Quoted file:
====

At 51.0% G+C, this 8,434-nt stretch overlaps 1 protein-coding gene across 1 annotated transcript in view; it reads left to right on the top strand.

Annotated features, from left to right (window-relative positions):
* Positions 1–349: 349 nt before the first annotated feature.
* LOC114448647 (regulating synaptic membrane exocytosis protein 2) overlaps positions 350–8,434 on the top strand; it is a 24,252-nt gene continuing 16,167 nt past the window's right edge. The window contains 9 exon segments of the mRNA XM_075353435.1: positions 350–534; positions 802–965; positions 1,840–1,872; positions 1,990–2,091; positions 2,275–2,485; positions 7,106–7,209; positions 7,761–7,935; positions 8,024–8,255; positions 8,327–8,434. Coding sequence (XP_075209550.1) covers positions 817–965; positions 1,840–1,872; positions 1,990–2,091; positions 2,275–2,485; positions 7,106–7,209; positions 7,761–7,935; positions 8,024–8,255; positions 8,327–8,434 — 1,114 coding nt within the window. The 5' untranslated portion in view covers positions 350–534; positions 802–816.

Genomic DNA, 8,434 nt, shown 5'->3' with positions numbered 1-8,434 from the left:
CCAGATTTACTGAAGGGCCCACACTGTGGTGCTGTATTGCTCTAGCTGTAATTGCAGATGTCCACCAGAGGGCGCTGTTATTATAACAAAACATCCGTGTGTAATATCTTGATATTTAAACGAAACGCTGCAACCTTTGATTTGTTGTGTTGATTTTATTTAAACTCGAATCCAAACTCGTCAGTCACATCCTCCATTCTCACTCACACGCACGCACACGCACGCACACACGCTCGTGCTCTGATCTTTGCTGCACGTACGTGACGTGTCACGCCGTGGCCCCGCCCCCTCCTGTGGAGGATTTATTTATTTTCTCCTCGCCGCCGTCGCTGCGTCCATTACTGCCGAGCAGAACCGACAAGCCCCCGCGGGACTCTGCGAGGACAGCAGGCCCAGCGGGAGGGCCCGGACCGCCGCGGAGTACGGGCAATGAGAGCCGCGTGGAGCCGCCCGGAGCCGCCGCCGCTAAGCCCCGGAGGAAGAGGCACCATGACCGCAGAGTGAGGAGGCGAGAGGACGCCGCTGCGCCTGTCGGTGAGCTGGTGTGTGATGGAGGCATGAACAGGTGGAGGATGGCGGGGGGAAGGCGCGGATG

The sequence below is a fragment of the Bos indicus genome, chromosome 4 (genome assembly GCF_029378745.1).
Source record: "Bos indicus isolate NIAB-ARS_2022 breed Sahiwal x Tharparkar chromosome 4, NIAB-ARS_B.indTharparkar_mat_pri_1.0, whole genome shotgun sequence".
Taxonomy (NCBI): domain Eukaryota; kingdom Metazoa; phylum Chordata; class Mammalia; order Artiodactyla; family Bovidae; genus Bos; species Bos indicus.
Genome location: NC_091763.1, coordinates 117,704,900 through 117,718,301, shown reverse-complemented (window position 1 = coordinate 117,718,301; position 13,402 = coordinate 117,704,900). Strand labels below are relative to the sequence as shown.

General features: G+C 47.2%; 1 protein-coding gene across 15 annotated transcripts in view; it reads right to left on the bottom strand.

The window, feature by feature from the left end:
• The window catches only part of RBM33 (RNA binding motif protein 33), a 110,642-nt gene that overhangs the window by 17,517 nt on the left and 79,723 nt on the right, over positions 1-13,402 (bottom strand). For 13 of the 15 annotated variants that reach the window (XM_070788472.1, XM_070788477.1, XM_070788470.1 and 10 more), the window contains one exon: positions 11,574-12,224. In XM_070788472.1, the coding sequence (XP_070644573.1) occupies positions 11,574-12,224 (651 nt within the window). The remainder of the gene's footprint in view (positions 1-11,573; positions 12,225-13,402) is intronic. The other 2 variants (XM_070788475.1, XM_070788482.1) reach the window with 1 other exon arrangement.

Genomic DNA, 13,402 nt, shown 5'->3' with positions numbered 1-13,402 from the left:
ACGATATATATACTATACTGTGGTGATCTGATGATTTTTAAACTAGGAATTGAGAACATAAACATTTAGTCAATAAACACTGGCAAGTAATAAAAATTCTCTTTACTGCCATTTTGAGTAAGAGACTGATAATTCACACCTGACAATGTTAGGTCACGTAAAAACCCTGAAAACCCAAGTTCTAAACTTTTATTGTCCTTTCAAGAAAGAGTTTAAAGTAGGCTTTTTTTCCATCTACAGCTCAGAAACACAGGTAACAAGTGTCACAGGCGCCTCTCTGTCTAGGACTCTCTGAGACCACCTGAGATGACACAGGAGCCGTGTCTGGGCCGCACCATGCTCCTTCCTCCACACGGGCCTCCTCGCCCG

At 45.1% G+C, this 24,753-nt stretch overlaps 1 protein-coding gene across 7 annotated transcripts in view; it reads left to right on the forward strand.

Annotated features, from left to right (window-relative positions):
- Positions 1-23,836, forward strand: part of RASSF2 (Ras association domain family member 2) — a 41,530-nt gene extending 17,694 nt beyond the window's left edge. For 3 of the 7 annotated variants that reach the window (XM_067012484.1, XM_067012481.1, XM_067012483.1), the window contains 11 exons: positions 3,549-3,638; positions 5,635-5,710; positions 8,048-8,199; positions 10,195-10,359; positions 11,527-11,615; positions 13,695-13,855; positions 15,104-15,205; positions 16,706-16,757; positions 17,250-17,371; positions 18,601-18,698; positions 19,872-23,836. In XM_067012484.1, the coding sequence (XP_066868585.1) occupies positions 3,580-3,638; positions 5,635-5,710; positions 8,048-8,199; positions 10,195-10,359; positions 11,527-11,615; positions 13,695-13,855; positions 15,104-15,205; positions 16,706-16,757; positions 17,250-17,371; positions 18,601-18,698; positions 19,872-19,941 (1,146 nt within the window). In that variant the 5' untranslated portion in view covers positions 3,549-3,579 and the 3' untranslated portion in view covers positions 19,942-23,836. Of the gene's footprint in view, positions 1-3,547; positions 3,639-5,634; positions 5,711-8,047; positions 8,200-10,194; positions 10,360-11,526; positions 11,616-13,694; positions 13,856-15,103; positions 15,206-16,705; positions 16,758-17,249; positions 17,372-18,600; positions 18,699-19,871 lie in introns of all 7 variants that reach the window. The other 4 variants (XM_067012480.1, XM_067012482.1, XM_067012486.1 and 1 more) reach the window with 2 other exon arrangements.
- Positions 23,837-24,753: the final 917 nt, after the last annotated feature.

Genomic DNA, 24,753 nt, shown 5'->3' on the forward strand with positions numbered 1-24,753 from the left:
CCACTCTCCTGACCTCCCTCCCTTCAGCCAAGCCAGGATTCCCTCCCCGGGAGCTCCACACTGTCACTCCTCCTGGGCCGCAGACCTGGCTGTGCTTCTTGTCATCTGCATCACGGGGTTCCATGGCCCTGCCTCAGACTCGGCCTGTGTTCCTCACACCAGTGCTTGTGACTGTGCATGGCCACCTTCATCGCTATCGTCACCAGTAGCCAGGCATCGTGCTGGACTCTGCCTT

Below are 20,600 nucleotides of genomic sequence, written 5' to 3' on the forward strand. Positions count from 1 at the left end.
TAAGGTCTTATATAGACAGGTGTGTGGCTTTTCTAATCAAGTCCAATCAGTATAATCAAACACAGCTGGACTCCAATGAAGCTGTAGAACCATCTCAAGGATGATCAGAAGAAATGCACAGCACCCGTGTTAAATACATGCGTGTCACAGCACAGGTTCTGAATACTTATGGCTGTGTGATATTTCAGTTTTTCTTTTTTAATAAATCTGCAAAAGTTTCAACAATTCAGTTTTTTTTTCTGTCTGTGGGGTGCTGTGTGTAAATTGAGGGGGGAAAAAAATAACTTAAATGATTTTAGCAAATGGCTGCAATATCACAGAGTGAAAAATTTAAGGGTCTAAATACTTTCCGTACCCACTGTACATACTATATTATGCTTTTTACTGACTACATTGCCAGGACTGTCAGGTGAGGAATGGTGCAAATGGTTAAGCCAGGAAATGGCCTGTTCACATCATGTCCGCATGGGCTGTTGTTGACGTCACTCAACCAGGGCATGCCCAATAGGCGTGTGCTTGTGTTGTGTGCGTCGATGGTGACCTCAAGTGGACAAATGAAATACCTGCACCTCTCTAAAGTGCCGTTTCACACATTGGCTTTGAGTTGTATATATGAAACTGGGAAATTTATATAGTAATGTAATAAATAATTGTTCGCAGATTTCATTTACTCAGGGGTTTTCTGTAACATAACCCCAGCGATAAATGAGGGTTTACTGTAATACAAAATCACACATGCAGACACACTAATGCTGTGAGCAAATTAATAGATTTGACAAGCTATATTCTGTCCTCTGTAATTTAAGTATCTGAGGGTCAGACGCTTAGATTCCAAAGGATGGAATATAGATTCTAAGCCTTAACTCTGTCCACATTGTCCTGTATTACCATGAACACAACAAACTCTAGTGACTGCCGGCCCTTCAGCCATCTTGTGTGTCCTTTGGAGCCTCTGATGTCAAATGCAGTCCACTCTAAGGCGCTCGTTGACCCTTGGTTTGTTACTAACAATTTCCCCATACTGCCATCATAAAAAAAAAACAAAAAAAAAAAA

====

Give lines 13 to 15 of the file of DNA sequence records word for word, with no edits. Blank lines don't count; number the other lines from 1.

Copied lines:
• The window catches only part of RBM33 (RNA binding motif protein 33), a 110,642-nt gene that overhangs the window by 17,517 nt on the left and 79,723 nt on the right, over positions 1-13,402 (bottom strand). For 13 of the 15 annotated variants that reach the window (XM_070788472.1, XM_070788477.1, XM_070788470.1 and 10 more), the window contains one exon: positions 11,574-12,224. In XM_070788472.1, the coding sequence (XP_070644573.1) occupies positions 11,574-12,224 (651 nt within the window). The remainder of the gene's footprint in view (positions 1-11,573; positions 12,225-13,402) is intronic. The other 2 variants (XM_070788475.1, XM_070788482.1) reach the window with 1 other exon arrangement.

Genomic DNA, 13,402 nt, shown 5'->3' with positions numbered 1-13,402 from the left:
ACGATATATATACTATACTGTGGTGATCTGATGATTTTTAAACTAGGAATTGAGAACATAAACATTTAGTCAATAAACACTGGCAAGTAATAAAAATTCTCTTTACTGCCATTTTGAGTAAGAGACTGATAATTCACACCTGACAATGTTAGGTCACGTAAAAACCCTGAAAACCCAAGTTCTAAACTTTTATTGTCCTTTCAAGAAAGAGTTTAAAGTAGGCTTTTTTTCCATCTACAGCTCAGAAACACAGGTAACAAGTGTCACAGGCGCCTCTCTGTCTAGGACTCTCTGAGACCACCTGAGATGACACAGGAGCCGTGTCTGGGCCGCACCATGCTCCTTCCTCCACACGGGCCTCCTCGCCCG